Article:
USDA admits problems with Canada beef imports

Republican and Democratic lawmakers on Thursday scolded the U.S. Department of Agriculture for its performance in protecting consumers against mad cow disease after the agency admitted it allowed Canadian beef imports that went beyond previously announced restrictions.

The USDA said about 10 million pounds of beef were allowed into the United States from Canada since last summer, including hamburger, bone-in beef and processed beef. Last August, the USDA announced that it was only allowing boneless beef from young Canadian animals into the United States.

Boneless beef is thought to have the lowest risk of carrying mad cow disease, which was discovered in Canada last May.

Following a briefing by USDA officials on Capitol Hill, House Agriculture Committee Chairman Bob Goodlatte, a Virginia Republican, said the USDA admitted “mistakes were made” and products were allowed entry that were not on public lists.

Charles Stenholm, the Democratic leader on the farm panel, said USDA’s performance marked “a breakdown in the process.”

The controversy over USDA’s enforcement of mad cow safeguards came as the agency already was reeling over revelations that federal inspectors failed to test a sick cow in Texas last month. The animal showed possible central nervous system symptoms that could indicate mad cow disease.

The department’s Office of the Inspector General was investigating the Texas case.

Referring to the beef imports allowed from Canada, USDA spokeswoman Alisa Harrison said, “We should have made it more public and more clear” that additional types of Canadian beef were being approved for import.

A full accounting to Congress of the imports came after R-CALF United Stockgrowers of America said the USDA let in 33 million pounds of processed Canadian beef imports between August 2003 and February 2004. The cattle group said the USDA quietly approved special import permits for some companies.

Similarly, details of the sick Texas cow were only made public after reporters were alerted to a violation of standard testing procedures, which USDA has since admitted.

In both cases, USDA said no contaminated beef entered the human food supply.

But the U.S. beef industry is worried that USDA’s missteps could hurt efforts to reopen Japanese and other foreign markets to American beef that were closed in December, when the first U.S. case of mad cow disease was discovered.

Rep. Earl Pomeroy, a North Dakota Democrat, said the USDA declared in October that ground beef from Canada would not be allowed into the United States. Nevertheless, small amounts of ground beef have entered the country, the USDA confirmed. Pomeroy called USDA’s handling of Canadian imports “a very serious breach” of the public trust.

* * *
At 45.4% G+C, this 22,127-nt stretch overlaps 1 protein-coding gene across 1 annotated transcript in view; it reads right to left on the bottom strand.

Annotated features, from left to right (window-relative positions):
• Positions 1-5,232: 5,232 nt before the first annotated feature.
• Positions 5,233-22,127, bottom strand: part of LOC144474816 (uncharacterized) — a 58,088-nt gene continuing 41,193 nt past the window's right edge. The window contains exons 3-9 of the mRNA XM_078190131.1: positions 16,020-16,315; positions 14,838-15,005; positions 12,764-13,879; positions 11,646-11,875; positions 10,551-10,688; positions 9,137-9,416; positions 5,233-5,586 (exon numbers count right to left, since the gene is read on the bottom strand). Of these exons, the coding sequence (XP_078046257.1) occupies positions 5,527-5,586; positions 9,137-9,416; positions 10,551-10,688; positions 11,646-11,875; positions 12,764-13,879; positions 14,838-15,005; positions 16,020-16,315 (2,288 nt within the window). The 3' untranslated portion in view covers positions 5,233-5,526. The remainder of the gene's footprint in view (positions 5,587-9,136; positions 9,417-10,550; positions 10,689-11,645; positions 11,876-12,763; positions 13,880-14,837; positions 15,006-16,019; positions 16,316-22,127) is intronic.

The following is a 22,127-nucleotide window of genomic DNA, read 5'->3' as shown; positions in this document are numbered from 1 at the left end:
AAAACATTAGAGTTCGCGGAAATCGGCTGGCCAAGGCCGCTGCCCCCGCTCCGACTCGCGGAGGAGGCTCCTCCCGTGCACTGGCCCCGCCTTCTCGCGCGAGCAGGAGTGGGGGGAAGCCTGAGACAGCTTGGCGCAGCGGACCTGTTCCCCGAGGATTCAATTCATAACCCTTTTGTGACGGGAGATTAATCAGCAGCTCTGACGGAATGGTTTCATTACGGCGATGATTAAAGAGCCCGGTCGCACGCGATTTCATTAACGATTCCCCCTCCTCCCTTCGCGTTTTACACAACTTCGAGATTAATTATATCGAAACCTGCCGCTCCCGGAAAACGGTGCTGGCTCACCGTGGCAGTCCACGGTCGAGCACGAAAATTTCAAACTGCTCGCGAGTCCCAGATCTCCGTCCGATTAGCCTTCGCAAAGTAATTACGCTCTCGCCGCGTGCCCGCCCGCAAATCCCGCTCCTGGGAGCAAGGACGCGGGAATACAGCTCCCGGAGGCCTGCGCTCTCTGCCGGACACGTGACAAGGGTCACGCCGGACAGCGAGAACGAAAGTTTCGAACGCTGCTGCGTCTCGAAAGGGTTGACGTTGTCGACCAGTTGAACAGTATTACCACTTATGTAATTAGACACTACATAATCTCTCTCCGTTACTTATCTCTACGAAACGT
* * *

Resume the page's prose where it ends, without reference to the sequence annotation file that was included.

North Dakota Sen. Kent Conrad, a Democrat and frequent critic of Agriculture Secretary Ann Veneman, called for her resignation.

Rep. Randy Neugebauer, a Texas Republican on the House Agriculture panel, complained that the USDA was not “transparent” in identifying Canadian beef products entering the country.

The United States imposed a total ban on Canadian beef after a lone case of mad cow disease was discovered in Alberta one year ago.

USDA eased that ban last August after gaining confidence in Canada’s steps to stop the spread of the fatal animal illness. At the time, USDA floated a little-noticed statement that Canadian plants could request an exemption from the regulations and ship beef that would otherwise be prohibited.

Import permits were issued to Canadian plants deemed to have sufficient safeguards to prevent the spread of mad cow disease, according to USDA. Those steps included using only animals under 30 months of age and procedures to remove brain, spinal columns and other high-risk materials, an official said.

The USDA refused to say how many Canadian plants were granted the exemptions.

“We were shocked to learn that USDA had quietly relaxed our health and safety standards to allow these products in without notifying the public,” said Bill Bullard, chief executive of R-CALF.

Provided by ArmMed Media
Revision date: July 3, 2011
Last revised: by Janet A. Staessen, MD, PhD